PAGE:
According to their professional organizations, the ratio of student counselors to students in New Jersey is 337 to 1 vs. a recommendation of 250 to 1. It’s a similar situation for school psychologists, with a ratio of 659 to 1 vs. a recommendation of 500 to 1. 

But the situation is most dire for children and adolescent psychiatrists (CAPs). A total of 341 CAPs work in New Jersey, according to the American Academy of Child and Adolescent Psychiatry’s Workforce Maps posted in May 2022. There are two in Sussex County and three in Hunterdon. In Warren County, the map gives a CAP count of zero for 21,178 children. 

This is particularly critical because mental health treatment relies on accurate diagnoses. Without a child psychiatrist to administer those formal diagnoses, youth in crisis will struggle to have their illness recognized, much less treated. 

Since the Workforce Map’s publication, two CAPs have begun practicing in Warren County: Dr. Jean Ying-Chang, medical director at the Center for Family Services, and  Dr. Adam Silberman, a newly hired child and adolescent psychiatrist at Hackettstown Medical Center. 

With few CAPs available to provide formal diagnoses and sustained treatment, it’s difficult to assess how many children need mental health care in Warren County. According to 2016-19 CDC data, about 9.4% of children ages 3 to 17 will have received an anxiety diagnosis at some point in their lives, and 4.4% will have received a diagnosis of depression. If these percentages are applied to Warren County’s under-18 population, that would imply an estimate of about 1,990 children with anxiety and 930 with depression. That’s almost 3,000 children for two psychiatrists.

According to Joshua Langberg, director of the Rutgers GSAPP Center for Youth Social Emotional Wellness (CYSEW), the provider shortage is driven by two factors: extensive schooling that leads to equally extensive student debt, and a long clinical training process that requires a large corps of supervisors.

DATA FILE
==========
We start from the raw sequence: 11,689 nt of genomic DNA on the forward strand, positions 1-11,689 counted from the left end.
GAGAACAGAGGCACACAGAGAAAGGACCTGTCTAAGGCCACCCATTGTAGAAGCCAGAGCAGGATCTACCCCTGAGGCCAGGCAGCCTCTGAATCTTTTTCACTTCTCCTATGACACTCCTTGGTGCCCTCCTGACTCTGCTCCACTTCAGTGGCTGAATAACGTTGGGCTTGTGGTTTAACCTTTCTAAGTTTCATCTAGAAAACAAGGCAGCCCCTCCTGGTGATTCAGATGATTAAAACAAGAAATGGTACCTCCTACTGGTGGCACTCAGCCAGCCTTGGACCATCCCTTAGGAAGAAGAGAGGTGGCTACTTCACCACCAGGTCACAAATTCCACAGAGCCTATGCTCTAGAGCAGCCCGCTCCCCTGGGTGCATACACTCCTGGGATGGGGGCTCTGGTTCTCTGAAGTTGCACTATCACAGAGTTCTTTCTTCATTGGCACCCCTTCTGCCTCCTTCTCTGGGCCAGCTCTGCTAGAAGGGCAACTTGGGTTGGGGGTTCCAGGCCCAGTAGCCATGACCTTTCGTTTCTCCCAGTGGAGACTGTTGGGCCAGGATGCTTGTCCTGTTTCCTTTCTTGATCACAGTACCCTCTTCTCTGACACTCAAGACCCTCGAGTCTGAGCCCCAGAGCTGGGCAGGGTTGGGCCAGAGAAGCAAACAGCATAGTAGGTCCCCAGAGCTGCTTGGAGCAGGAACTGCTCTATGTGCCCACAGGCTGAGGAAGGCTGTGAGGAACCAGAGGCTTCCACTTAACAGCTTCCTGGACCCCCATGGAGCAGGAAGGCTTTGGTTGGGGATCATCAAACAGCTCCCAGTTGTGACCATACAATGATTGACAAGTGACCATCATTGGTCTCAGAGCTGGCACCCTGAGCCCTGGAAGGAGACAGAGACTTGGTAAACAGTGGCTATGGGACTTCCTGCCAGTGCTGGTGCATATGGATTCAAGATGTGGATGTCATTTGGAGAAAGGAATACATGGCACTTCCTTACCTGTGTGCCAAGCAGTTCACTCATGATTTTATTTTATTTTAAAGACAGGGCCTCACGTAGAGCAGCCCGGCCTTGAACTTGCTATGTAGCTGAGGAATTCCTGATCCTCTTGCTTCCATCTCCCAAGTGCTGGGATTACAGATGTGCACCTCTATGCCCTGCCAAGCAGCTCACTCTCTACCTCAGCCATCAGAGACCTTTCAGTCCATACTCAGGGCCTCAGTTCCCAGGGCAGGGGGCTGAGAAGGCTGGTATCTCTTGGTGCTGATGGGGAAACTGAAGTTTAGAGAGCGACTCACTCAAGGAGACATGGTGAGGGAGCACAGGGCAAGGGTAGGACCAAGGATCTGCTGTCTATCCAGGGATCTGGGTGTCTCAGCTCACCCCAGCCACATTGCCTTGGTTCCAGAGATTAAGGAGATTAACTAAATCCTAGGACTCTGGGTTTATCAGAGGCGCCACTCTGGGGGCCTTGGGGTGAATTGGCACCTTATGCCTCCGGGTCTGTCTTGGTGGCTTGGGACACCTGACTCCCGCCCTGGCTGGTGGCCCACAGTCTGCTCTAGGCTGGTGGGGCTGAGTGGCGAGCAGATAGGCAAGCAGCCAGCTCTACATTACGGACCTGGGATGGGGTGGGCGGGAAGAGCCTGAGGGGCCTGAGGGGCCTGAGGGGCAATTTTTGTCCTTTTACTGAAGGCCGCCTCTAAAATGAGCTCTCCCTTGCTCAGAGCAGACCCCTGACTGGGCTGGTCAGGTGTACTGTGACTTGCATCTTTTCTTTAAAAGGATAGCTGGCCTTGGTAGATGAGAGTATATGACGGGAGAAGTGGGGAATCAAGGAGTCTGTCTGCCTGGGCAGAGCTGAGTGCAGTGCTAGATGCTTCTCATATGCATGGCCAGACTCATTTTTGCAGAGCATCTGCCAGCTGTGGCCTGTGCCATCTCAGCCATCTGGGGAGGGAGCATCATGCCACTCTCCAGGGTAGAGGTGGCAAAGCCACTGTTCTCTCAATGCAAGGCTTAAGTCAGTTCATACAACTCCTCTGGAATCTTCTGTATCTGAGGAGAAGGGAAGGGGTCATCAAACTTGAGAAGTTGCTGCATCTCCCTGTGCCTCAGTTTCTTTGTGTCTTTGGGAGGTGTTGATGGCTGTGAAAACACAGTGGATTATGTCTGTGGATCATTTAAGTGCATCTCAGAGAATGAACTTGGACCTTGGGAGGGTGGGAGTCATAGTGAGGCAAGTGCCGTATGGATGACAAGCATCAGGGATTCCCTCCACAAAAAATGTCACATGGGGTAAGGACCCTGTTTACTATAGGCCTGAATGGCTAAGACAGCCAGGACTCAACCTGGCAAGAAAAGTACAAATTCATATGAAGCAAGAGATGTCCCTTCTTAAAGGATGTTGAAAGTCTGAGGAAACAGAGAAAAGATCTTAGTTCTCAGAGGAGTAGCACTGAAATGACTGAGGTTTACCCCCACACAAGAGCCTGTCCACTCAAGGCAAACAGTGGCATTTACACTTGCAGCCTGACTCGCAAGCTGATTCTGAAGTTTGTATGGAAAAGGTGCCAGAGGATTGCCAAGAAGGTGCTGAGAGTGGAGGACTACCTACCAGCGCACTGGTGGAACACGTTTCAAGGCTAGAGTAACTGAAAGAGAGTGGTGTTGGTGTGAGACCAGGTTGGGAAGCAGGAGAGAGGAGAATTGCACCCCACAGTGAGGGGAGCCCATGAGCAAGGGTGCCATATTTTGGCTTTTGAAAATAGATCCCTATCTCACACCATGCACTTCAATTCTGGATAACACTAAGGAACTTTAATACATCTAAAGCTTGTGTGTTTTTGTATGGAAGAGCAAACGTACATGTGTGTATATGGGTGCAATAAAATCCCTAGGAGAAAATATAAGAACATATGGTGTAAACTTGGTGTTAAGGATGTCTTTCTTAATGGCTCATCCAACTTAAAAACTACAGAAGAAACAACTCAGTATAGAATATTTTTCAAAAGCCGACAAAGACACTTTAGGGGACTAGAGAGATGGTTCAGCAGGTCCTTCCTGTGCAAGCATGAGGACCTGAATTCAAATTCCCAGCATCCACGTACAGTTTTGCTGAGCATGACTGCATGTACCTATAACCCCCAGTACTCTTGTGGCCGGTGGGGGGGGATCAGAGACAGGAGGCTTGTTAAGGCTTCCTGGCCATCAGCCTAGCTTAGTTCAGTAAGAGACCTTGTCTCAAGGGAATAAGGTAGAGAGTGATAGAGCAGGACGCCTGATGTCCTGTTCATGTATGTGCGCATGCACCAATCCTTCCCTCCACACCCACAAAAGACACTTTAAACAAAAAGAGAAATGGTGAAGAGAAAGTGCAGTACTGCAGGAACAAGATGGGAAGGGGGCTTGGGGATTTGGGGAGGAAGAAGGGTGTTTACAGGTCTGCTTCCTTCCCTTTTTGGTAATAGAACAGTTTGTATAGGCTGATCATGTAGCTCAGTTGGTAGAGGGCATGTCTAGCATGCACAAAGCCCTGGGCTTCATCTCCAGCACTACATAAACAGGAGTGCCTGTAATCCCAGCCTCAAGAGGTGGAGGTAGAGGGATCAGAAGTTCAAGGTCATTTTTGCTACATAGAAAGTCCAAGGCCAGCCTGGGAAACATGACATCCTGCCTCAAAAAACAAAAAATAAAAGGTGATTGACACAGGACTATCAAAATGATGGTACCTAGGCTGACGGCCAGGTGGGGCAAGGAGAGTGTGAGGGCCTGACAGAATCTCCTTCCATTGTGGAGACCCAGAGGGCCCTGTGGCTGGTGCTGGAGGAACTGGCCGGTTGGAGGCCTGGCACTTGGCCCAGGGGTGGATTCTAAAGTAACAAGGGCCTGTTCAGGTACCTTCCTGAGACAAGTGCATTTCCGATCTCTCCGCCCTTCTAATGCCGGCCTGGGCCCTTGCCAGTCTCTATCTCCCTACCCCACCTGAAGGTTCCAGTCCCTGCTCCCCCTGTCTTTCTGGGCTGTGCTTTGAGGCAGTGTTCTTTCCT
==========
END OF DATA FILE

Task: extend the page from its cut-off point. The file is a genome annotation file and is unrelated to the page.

The CYSEW has developed models to rapidly scale up paid clinical training opportunities for would-be CAPs, defraying costs and simultaneously allowing trainees to serve their communities. Implementing those models on a mass scale would require funding and coordinated action from state and county officials, on par with efforts to address the shortage of healthcare workers and teachers. So far, these efforts have yet to manifest. 

The road ahead

The mental health crisis did not occur in a vacuum, Langberg said. The issues that drive it – increased social isolation, bullying, school shootings and performance pressure – seem to have staying power. 

“We need our legislators, families, and schools talking about mental health regularly, openly and encouraging regular scheduled yearly assessments and appointments, just like we do for health checkups and vaccines,” Langberg said.

What would count as a mental health “vaccine”? For Montuore with Reach Out, one specific support would have helped her as a struggling high school student.

“More mental health professionals that can work one on one with students who are struggling would be the thing that schools could do best,” she said. 

In the ongoing shortage of mental health professionals, the state’s efforts to coordinate services may amount to building a doctor’s office with nobody inside. 

Local mental health resources

If you or someone else you know is struggling, here are some resources that can help:

Warren County Division of Administration’s programs from the Mental Health Board, including Warren County’s Stigma-Free Initiative: https://www.warrencountynj.gov/government/human-services/division-of-administration/mental-health-programs 

Atlantic Health System – Behavioral Health

https://www.atlantichealth.org/conditions-treatments/behavioral-health/access-center-for-outpatient-care.html

653 Willow Grove Street

Hackettstown, NJ 07840

1-888-247-1400

PerformCare

https://www.performcarenj.org/

1-877-652-7624

A mission-based behavioral health administrative services organization partnered with the State of New Jersey’s Department of Children and Families. Includes a mobile unit. 

988 Suicide and Crisis Prevention Lifeline 

https://www.nj.gov/humanservices/dmhas/initiatives/988/

988 (call or text)

This free helpline provides free and confidential emotional support to individuals in suicidal crisis or emotional distress 24 hours a day, 7 days a week. Accepts text messages, chats, and calls. 

Center for Family Services

https://www.centerffs.org/

(908) 689-1000

Outpatient mental health, sexual abuse treatment, and suicide prevention treatment. Includes a Family Crisis Intervention Unit.

Chip O'Chang
Chip O'Chang, Contributing Writer
Contributing Writer

Chip O'Chang is an educator, fiction writer, and lifelong resident of New Jersey. He has also written for My Life Publications and NJ Indy. He lives in the NJ Skylands with his partner, two cats, and and a bearded dragon.